For individuals and families struggling with eating disorders, the holidays can be a particularly difficult time of year. There are expectations, family members who say the wrong things, and celebrations that focus on a meal. These triggers can make for a stressful holiday time. The good news is, you can learn to avoid the triggers and make your holidays happy. Here are some eating disorder treatment pointers to help.
- Let go of perfectionistic ideas and behaviors. Free yourself from the shame of imperfection.
- Communicate honestly. Be proactive by letting others know what you need, so they don’t have to assume.
- Take time for yourself. Make your holiday time more than just the meal. Play a family game. Go for a walk.
- Delegate. Don’t do everything yourself!
- Listen to yourself. Pause and identify how you are really feeling.
- Be aware of the triggers.
- Validate and support. A comment like this works well: “I don’t know what you’re going through, but I want you to know, I care, and I’m here for you.”
- Don’t focus on food, weight, body, or body image. Diet talk after a holiday meal is a big trigger!
- Don’t ask how they are doing. Better is to greet them with “It’s so good to see you. I’m glad you could make it over.”
- Get support. The recovery process takes time. Educate yourself to help you cope.
Healthy Futures specializes in the treatment of eating disorders, but also offers other specialized counseling. Contact us today at (480) 451-8500.
Jeanne Phillips: Hello, my name is Jeanne Phillips. I’m a therapist and life coach as well as certified eating disorder specialist at Healthy Futures. On behalf of myself and my wonderful staff, I’m saying the holidays are here. Although it’s the most romanticized time of the year, it’s probably one of the most difficult times of the year for individuals with eating disorders and their families.
I would like to take a little bit of your time, and give you some pointers as to how to survive the holidays. For my patients out there who are struggling, I would say, “Let go of your perfectionistic ideas and behaviors.” That will only trigger your shame. Listen to your body, use your skills.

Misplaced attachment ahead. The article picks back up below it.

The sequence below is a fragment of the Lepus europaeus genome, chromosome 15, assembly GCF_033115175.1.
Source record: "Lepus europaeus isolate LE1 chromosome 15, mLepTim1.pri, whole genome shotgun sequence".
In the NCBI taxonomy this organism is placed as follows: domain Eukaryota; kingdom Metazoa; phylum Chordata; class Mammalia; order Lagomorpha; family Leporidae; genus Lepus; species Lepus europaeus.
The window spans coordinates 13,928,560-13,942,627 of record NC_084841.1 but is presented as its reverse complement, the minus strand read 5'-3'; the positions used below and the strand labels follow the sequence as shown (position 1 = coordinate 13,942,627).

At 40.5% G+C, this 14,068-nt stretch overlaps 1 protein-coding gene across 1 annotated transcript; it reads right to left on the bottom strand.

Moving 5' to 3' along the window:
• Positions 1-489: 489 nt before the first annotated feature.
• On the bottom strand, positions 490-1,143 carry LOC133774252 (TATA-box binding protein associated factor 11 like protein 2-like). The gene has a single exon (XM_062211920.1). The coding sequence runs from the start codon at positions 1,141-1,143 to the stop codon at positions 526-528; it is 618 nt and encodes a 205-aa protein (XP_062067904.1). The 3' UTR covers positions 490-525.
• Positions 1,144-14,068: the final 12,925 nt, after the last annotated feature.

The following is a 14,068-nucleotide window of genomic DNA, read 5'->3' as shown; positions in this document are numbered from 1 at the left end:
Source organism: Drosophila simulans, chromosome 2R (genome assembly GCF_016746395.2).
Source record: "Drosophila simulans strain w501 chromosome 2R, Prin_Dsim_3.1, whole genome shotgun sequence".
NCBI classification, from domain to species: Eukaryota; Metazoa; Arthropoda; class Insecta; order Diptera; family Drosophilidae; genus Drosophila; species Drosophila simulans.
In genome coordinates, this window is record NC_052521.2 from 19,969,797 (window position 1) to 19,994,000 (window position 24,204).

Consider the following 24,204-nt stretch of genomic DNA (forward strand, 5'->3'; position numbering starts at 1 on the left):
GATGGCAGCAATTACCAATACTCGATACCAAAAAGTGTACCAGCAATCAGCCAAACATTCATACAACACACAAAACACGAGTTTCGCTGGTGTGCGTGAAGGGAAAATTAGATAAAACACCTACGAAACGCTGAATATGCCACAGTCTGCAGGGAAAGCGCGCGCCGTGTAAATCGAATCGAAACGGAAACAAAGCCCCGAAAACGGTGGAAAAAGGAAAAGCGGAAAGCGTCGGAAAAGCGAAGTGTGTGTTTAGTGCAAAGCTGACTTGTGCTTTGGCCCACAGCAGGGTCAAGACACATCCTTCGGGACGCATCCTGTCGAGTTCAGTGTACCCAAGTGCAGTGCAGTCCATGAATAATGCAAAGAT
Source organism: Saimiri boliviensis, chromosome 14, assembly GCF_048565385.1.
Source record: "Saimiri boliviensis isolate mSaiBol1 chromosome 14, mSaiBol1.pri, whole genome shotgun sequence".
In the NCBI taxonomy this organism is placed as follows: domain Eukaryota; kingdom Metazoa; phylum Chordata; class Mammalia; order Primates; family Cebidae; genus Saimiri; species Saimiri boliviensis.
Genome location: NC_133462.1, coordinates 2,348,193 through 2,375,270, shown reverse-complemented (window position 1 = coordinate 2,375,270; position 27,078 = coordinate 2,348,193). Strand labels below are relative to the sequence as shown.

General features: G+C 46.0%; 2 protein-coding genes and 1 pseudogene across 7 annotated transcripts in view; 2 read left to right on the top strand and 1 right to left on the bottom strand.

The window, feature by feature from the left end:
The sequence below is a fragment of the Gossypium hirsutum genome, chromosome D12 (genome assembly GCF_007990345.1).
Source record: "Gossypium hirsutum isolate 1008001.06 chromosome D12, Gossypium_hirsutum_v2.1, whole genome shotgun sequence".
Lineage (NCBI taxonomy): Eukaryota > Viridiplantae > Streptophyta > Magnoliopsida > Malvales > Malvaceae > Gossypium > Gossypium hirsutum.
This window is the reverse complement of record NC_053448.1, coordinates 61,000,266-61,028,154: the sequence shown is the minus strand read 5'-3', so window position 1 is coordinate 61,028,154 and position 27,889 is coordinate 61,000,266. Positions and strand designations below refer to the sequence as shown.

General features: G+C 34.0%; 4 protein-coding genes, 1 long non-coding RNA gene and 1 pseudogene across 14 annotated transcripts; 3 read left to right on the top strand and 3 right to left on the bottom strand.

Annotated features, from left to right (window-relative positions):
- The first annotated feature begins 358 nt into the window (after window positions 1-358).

Let people know what you’re wanting. Be honest, be authentic in your communication. They can’t read your mind. I want you to know for sure that you’re going to be triggered by those people out there, who think they’re saying good things to you to help you get through this, but often times, you know what your triggers are. Use your skills, not to let that put you in a funk.
Take time for yourself, do things outside of just focusing on the meal. Before or after, play games with your family, go for a walk, watch a movie that’ll probably make you cry because that’s how Christmas movies always are, but that’s OK as well. Don’t focus on doing everything by yourself. Delegate, delegate, delegate.
I want you to think about this. Many of you out there feel like, “Oh, my gosh, I feel fat.” Fat’s not a feeling. What I would say to you, when that happens, I want you to think back and say, “No, I’m feeling fearful. I’m feeling anxious, and I’m feeling threatened.” I want you to breathe, and I want you to step back, and listen to your body.
For you folks out there who are supporting your loved ones, it’s really important that you be able to be aware of what their triggers are, not walk on eggshells, but at least be aware of what their triggers are.
This is a really hard one for individuals out there because they often times don’t understand the language of eating disorders and when a patient comes to them or a child or spouse, and talks about what they’re feeling, often times they can’t understand what that’s about because they’ve not experienced that.
I’d suggest to you, please, just validate and support. You can even say, “I don’t know what you’re going through, but I want you to know, I care, and I’m here for you.”
Family members, don’t focus on food, weight, body, or body image. Please don’t talk about how you’re going to go on a diet after the first of the year, very triggering. Besides diets don’t work, so why set yourself up as well.
It’s also really important when you address a patient or your loved one again that you ask them not how they’re doing, but rather, “It’s so good to see you. I’m glad you could make it over,” because saying, “How are you?” or “Oh, you’re looking great,” huge triggers, just a little beware there.
Lastly, what I would recommend is you find support for yourself because eating disorder recovery is a process. Your loved one didn’t get this way overnight and he or she is not going to get better overnight. Educate yourself, so you too can survive the recovery process. On behalf of myself and my dream team at Healthy Futures, we wish you a happy and healthy holiday.